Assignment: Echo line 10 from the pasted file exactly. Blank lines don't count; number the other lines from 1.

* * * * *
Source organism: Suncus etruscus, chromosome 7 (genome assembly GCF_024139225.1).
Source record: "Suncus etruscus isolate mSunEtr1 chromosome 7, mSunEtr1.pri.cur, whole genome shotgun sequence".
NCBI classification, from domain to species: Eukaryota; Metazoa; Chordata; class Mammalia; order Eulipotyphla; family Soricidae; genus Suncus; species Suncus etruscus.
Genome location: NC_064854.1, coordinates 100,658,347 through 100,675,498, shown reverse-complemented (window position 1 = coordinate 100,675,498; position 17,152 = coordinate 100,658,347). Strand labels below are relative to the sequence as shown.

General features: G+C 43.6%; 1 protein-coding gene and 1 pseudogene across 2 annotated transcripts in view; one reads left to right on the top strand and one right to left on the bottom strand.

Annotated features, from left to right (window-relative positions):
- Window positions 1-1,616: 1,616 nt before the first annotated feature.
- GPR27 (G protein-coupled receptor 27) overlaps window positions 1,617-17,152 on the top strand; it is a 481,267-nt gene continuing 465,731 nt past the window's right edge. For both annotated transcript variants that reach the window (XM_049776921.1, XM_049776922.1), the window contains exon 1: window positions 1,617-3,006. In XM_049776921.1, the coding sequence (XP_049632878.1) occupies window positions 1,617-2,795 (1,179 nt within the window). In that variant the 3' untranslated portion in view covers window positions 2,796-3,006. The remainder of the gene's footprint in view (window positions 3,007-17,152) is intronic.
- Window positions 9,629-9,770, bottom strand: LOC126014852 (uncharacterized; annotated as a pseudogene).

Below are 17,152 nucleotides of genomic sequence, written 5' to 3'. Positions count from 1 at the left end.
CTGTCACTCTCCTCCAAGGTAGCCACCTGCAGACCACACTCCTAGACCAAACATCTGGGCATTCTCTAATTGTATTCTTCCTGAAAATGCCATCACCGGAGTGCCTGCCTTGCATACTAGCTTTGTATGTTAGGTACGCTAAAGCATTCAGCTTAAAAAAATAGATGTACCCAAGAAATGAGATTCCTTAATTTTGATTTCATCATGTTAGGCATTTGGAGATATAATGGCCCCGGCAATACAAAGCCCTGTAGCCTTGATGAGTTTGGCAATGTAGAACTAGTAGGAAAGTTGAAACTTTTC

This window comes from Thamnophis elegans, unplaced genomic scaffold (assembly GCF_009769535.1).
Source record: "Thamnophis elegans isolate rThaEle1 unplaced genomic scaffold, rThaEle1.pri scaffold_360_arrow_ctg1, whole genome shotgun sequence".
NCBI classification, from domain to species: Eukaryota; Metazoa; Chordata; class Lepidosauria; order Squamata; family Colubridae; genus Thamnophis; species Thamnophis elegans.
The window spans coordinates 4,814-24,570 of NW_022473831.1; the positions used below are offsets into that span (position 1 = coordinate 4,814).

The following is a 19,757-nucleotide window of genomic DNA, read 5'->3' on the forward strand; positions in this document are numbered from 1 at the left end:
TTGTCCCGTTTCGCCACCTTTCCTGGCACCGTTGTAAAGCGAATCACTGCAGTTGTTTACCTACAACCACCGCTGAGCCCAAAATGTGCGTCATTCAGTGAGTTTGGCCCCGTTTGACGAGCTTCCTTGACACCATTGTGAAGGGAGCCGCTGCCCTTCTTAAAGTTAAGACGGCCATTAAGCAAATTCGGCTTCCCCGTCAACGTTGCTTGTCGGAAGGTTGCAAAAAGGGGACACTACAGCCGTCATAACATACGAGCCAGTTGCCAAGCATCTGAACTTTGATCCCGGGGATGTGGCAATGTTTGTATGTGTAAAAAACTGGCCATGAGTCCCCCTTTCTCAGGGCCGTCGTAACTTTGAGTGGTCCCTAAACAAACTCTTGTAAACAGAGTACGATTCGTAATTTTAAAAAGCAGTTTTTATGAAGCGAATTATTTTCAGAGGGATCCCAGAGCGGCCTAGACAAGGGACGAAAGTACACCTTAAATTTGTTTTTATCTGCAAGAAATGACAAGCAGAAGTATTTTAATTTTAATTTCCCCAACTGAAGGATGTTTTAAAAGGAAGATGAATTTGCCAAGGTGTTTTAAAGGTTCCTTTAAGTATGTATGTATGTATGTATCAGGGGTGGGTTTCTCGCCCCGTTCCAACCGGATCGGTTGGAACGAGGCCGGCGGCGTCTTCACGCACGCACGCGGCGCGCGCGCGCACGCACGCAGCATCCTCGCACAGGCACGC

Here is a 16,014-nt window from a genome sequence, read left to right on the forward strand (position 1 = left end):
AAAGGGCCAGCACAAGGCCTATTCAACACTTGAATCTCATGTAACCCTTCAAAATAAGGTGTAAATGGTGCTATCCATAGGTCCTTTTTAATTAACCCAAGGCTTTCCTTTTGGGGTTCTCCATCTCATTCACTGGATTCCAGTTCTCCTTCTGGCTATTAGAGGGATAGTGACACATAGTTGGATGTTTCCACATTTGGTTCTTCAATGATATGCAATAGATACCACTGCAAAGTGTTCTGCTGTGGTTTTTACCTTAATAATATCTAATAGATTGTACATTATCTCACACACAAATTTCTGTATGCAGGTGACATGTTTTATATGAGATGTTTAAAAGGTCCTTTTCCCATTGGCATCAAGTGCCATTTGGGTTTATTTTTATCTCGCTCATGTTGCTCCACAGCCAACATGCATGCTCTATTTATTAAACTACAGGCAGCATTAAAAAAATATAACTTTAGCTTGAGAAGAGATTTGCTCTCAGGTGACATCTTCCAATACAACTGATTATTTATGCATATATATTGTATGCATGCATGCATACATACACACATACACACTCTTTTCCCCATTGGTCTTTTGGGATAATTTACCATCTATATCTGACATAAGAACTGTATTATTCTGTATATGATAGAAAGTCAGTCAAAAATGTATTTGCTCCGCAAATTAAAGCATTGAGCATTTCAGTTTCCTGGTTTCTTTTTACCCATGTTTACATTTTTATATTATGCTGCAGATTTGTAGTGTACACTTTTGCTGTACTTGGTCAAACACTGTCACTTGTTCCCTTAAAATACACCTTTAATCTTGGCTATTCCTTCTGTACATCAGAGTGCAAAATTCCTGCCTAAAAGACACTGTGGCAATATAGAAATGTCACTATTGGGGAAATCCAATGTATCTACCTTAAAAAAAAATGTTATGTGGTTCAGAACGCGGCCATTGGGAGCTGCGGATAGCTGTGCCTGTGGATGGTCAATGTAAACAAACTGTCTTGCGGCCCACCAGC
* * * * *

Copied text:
Below are 17,152 nucleotides of genomic sequence, written 5' to 3'. Positions count from 1 at the left end.